• The installation of an ignition interlock device (an IID) is only required upon license reinstatement if you had a BAC of 0.15% or higher.
    • A substance abuse assessment, and potential court-ordered treatment.
  • Second offense: Remember, the following penalties are only in full effect if it’s your second offense within 10 years.
    • A fine somewhere between $250 and $750.
    • At least 7 days – and up to 6 months – behind bars.
    • License suspension for one full year (with no possibility of a probationary license.)
    • The mandatory installation and maintenance of an IID for one full year following conviction.
    • A substance abuse assessment and subsequent treatment.
  • Third offense:
    • A fine somewhere between $750 and $3,000.
    • One to 6 months behind bars.
    • License suspension for 3 full years.
    • Installation and maintenance of an IID for at least a year following conviction; the exact length of time is determined by the court.
    • A substance abuse assessment and subsequent treatment.
  • Fourth offense:
    • A fine as high as $10,000.
    • Up to two years behind bars.
    • License suspension for at least 3 years; the exact length of time is determined by the court.
    • Installation and maintenance of an IID for life.
    • A substance abuse assessment and subsequent treatment.

But wait…I have rights!

Let’s just say you’ve been stopped under suspicion of drunk driving and – surprise! – you blew a zero-point-illegal. Well, shit. Are you a bad person? Is it time to lay low and never leave your house until you’ve been tried, found guilty, and thrown in a jail cell? Fortunately, that’s not how things have to work. In fact, you don’t even have to give up your license until you’re proven guilty – that is, if you act fast. You have exactly 20 days from your arrest to contest your automatically-suspended license and barter for a chance to retain it. Turns out, those things are pretty useful.

So yes: You have rights. You have a right to defend yourself, you have a right to not immediately plead guilty, and you have a right to a legal counsel. (The quality of said legal counsel, of course, depends on your care in selecting a good one.)

But don’t get a big head; probable cause is probable cause. What do we mean by that? What we mean is this: If an arresting officer determines that your weaving/speeding/otherwise sketchy behind-the-wheel behavior might be due to some illicit substance, it’s understood that you, as a driver, provide implied consent to provide a chemical sample. This means that while it’s technically within your rights to decline a chemical test, you will be penalized if you choose to do so.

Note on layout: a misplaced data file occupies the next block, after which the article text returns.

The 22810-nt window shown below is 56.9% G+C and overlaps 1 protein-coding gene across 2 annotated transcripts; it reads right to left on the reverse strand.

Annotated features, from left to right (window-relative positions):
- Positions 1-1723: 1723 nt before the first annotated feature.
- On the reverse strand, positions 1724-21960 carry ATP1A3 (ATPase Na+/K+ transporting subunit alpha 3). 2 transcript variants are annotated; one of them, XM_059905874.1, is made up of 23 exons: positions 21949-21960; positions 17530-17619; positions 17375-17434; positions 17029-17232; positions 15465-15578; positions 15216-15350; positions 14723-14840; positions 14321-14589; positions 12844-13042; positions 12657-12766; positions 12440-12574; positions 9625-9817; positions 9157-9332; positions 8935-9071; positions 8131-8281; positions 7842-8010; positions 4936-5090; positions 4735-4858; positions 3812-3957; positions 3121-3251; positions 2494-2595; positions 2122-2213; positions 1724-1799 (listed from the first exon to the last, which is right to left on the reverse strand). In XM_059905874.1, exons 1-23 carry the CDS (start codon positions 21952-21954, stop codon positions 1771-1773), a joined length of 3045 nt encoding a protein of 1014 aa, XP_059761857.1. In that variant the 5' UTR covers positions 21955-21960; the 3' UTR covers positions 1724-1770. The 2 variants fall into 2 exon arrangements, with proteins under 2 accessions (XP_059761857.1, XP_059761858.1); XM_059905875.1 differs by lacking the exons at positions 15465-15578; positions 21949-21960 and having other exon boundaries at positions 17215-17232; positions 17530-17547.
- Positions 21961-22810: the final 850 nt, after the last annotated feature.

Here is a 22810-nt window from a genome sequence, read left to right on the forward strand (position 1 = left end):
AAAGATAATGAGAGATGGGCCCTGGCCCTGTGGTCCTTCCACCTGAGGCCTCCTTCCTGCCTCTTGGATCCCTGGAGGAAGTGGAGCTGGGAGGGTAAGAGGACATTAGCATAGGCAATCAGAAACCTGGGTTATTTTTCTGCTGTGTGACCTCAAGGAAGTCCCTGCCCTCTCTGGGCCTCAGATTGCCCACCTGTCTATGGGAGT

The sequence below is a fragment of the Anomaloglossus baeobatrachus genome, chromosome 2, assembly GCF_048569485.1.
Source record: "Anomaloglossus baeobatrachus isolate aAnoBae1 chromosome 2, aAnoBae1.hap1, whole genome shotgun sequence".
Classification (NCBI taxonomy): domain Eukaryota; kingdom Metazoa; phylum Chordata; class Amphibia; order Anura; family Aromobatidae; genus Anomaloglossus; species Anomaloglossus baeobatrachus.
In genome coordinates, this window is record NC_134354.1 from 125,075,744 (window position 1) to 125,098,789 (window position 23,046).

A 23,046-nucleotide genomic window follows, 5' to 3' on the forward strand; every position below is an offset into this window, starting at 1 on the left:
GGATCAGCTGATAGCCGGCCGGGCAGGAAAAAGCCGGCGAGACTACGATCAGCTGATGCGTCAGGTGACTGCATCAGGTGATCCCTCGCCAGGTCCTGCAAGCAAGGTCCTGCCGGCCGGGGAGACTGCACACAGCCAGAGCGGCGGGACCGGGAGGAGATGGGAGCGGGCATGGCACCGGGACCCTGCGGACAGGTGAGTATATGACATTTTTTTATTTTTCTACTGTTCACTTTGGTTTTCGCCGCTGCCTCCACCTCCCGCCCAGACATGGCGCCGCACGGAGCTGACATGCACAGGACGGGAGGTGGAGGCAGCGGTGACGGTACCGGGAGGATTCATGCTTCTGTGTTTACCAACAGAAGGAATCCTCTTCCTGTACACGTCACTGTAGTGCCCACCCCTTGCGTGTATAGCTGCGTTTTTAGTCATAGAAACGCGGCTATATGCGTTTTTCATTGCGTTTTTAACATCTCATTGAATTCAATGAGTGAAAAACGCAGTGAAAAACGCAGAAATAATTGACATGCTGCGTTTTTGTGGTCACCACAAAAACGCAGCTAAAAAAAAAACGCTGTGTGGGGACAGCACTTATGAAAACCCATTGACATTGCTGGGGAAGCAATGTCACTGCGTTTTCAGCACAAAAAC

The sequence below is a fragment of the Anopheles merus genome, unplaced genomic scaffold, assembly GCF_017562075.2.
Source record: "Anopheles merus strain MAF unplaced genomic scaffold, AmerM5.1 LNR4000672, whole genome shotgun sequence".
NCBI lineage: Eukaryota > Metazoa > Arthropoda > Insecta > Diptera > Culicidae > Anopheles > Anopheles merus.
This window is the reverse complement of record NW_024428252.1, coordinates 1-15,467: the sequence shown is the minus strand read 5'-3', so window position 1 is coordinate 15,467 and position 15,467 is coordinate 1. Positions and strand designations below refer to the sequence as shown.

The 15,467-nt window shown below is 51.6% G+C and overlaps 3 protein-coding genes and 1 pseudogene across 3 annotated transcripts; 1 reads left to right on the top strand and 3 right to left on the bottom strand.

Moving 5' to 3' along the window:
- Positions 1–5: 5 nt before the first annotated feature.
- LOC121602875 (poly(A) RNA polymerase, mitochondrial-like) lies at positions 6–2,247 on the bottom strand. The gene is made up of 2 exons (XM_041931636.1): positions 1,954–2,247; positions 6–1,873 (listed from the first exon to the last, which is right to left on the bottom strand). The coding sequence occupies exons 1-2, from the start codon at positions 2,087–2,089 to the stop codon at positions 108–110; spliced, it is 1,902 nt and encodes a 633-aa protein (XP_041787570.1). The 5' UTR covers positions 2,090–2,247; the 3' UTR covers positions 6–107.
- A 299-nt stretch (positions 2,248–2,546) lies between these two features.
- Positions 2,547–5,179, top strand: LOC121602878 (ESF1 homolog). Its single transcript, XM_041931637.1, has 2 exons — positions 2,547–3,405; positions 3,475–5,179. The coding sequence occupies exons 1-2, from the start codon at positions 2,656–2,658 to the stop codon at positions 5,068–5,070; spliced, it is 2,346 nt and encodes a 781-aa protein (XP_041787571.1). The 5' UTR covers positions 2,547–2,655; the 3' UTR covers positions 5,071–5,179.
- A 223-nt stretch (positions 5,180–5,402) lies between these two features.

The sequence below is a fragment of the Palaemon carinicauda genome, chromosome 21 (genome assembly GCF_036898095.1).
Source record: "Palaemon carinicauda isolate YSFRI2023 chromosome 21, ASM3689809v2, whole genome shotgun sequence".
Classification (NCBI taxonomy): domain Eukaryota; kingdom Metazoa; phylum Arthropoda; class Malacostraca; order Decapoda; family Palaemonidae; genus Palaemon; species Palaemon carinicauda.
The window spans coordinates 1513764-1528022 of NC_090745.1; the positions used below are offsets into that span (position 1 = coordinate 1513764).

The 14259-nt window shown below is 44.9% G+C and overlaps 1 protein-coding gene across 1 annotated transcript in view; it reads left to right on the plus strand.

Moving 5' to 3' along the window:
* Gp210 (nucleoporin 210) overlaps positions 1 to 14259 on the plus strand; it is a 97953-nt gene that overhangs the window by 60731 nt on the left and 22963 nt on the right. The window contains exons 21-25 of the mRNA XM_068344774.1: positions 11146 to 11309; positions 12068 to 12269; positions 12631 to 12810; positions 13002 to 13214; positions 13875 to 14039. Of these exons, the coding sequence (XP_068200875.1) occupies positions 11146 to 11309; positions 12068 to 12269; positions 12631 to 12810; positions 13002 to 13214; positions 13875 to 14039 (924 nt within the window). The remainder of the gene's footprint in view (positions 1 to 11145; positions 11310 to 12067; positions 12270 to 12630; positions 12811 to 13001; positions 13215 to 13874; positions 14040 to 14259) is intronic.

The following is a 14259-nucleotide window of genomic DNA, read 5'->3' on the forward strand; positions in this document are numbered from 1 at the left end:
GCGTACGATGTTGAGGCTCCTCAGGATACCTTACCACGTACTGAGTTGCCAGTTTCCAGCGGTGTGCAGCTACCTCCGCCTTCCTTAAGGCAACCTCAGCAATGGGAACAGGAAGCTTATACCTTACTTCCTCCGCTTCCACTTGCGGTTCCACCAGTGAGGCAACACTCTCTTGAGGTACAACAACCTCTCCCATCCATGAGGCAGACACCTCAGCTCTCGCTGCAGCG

Wyoming isn’t quite as hardcore as other states – as in, they won’t confiscate your vehicle – but you could face mandatory IID installation, and you’ll definitely be facing license suspension. You’ll lose it for 90 days the first time, one year the second, and three years the third. Also if you get to that last point, you may want to think up a different plan of action. Like maybe don’t drink and drive, and do what kids do nowadays to get around: Uber.

Never fear…BernieSez is here!

The oh-so-bleak start to any DWUI scenario can instantly be made better with a little legal reinforcement. And in Wyoming, an experienced attorney can not only provide invaluable insight into your unique situation but can potentially lessen the impact of your sentencing significantly. That’s because WY law doesn’t prohibit the reduction of DWUI charges to lesser criminal offenses – something that’s straight-up banned in some states. You’ll quickly find that having a reputable attorney on your side can be very helpful in determining all the possible outcomes associated with your particular case – and in examining the events which led up to your arrest. There’s nothing wrong with admitting you need a little help! Getting in trouble with the law can undoubtedly be a nasty business – but no one ever said you have to do it alone.